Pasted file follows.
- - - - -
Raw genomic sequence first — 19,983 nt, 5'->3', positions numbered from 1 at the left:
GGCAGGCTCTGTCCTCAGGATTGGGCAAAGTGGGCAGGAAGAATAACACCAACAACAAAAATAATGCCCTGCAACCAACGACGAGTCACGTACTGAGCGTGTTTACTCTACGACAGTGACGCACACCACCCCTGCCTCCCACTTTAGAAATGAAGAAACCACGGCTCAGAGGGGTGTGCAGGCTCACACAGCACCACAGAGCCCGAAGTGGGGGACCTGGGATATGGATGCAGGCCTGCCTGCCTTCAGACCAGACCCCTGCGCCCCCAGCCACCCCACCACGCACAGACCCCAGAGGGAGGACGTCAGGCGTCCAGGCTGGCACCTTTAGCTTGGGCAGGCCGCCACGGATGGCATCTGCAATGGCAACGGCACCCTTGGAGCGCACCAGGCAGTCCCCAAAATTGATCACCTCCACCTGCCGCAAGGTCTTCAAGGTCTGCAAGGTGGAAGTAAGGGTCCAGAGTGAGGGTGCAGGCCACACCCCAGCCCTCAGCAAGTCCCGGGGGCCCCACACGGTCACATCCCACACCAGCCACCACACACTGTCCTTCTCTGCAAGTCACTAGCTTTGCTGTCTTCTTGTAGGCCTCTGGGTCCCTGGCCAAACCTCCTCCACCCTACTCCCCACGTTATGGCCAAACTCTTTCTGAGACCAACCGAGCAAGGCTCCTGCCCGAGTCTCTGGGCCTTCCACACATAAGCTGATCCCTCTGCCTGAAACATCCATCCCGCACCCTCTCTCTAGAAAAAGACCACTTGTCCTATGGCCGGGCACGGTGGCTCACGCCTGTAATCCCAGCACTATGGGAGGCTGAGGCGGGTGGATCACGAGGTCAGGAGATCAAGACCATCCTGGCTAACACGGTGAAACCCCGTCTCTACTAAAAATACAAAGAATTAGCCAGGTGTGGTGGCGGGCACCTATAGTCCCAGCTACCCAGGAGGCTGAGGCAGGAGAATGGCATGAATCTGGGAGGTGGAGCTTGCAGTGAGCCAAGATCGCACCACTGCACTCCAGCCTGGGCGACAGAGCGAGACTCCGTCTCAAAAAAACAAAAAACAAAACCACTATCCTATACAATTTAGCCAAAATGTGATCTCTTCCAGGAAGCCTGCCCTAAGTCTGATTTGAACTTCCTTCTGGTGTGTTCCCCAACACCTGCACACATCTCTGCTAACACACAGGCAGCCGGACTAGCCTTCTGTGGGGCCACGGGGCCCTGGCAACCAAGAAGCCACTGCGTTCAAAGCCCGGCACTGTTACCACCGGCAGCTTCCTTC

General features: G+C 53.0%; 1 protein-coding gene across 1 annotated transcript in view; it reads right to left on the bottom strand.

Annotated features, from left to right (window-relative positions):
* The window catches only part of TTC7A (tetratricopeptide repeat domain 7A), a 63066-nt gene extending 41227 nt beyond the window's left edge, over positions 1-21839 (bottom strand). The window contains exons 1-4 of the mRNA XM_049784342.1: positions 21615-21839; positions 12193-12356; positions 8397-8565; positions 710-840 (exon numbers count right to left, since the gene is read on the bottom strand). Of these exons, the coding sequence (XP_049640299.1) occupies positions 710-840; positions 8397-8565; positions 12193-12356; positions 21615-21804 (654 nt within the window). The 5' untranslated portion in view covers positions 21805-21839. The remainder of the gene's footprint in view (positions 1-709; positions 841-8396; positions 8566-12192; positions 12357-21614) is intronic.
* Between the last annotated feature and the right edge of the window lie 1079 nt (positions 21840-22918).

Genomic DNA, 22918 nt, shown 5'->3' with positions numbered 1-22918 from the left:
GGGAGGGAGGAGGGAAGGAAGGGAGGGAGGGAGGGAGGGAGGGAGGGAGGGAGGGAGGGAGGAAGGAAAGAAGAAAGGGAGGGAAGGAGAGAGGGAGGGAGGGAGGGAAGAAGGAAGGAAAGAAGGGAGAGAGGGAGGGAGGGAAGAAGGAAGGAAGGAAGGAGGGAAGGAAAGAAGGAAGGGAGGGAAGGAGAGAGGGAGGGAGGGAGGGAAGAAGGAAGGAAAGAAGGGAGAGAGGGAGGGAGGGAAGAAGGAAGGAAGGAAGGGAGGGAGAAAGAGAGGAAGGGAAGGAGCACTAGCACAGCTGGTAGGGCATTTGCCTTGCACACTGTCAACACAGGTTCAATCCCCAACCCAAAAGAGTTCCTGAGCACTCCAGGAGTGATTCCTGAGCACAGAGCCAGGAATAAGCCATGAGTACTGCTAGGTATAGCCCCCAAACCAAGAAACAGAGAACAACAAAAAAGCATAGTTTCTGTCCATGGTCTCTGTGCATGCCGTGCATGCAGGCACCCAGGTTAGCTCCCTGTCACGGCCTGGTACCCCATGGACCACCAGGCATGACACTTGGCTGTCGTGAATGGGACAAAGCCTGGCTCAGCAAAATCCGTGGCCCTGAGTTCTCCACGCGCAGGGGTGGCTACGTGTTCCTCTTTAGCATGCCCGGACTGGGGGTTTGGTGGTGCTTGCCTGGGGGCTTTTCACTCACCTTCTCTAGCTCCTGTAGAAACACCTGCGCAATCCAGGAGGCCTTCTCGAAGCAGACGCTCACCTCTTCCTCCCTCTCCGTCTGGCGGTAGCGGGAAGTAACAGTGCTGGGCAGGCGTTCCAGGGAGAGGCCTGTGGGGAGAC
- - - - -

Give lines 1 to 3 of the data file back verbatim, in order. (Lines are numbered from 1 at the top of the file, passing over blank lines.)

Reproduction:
Raw genomic sequence first — 19,983 nt, 5'->3', positions numbered from 1 at the left:
GGCAGGCTCTGTCCTCAGGATTGGGCAAAGTGGGCAGGAAGAATAACACCAACAACAAAAATAATGCCCTGCAACCAACGACGAGTCACGTACTGAGCGTGTTTACTCTACGACAGTGACGCACACCACCCCTGCCTCCCACTTTAGAAATGAAGAAACCACGGCTCAGAGGGGTGTGCAGGCTCACACAGCACCACAGAGCCCGAAGTGGGGGACCTGGGATATGGATGCAGGCCTGCCTGCCTTCAGACCAGACCCCTGCGCCCCCAGCCACCCCACCACGCACAGACCCCAGAGGGAGGACGTCAGGCGTCCAGGCTGGCACCTTTAGCTTGGGCAGGCCGCCACGGATGGCATCTGCAATGGCAACGGCACCCTTGGAGCGCACCAGGCAGTCCCCAAAATTGATCACCTCCACCTGCCGCAAGGTCTTCAAGGTCTGCAAGGTGGAAGTAAGGGTCCAGAGTGAGGGTGCAGGCCACACCCCAGCCCTCAGCAAGTCCCGGGGGCCCCACACGGTCACATCCCACACCAGCCACCACACACTGTCCTTCTCTGCAAGTCACTAGCTTTGCTGTCTTCTTGTAGGCCTCTGGGTCCCTGGCCAAACCTCCTCCACCCTACTCCCCACGTTATGGCCAAACTCTTTCTGAGACCAACCGAGCAAGGCTCCTGCCCGAGTCTCTGGGCCTTCCACACATAAGCTGATCCCTCTGCCTGAAACATCCATCCCGCACCCTCTCTCTAGAAAAAGACCACTTGTCCTATGGCCGGGCACGGTGGCTCACGCCTGTAATCCCAGCACTATGGGAGGCTGAGGCGGGTGGATCACGAGGTCAGGAGATCAAGACCATCCTGGCTAACACGGTGAAACCCCGTCTCTACTAAAAATACAAAGAATTAGCCAGGTGTGGTGGCGGGCACCTATAGTCCCAGCTACCCAGGAGGCTGAGGCAGGAGAATGGCATGAATCTGGGAGGTGGAGCTTGCAGTGAGCCAAGATCGCACCACTGCACTCCAGCCTGGGCGACAGAGCGAGACTCCGTCTCAAAAAAACAAAAAACAAAACCACTATCCTATACAATTTAGCCAAAATGTGATCTCTTCCAGGAAGCCTGCCCTAAGTCTGATTTGAACTTCCTTCTGGTGTGTTCCCCAACACCTGCACACATCTCTGCTAACACACAGGCAGCCGGACTAGCCTTCTGTGGGGCCACGGGGCCCTGGCAACCAAGAAGCCACTGCGTTCAAAGCCCGGCACTGTTACCACCGGCAGCTTCCTTC

General features: G+C 53.0%; 1 protein-coding gene across 1 annotated transcript in view; it reads right to left on the bottom strand.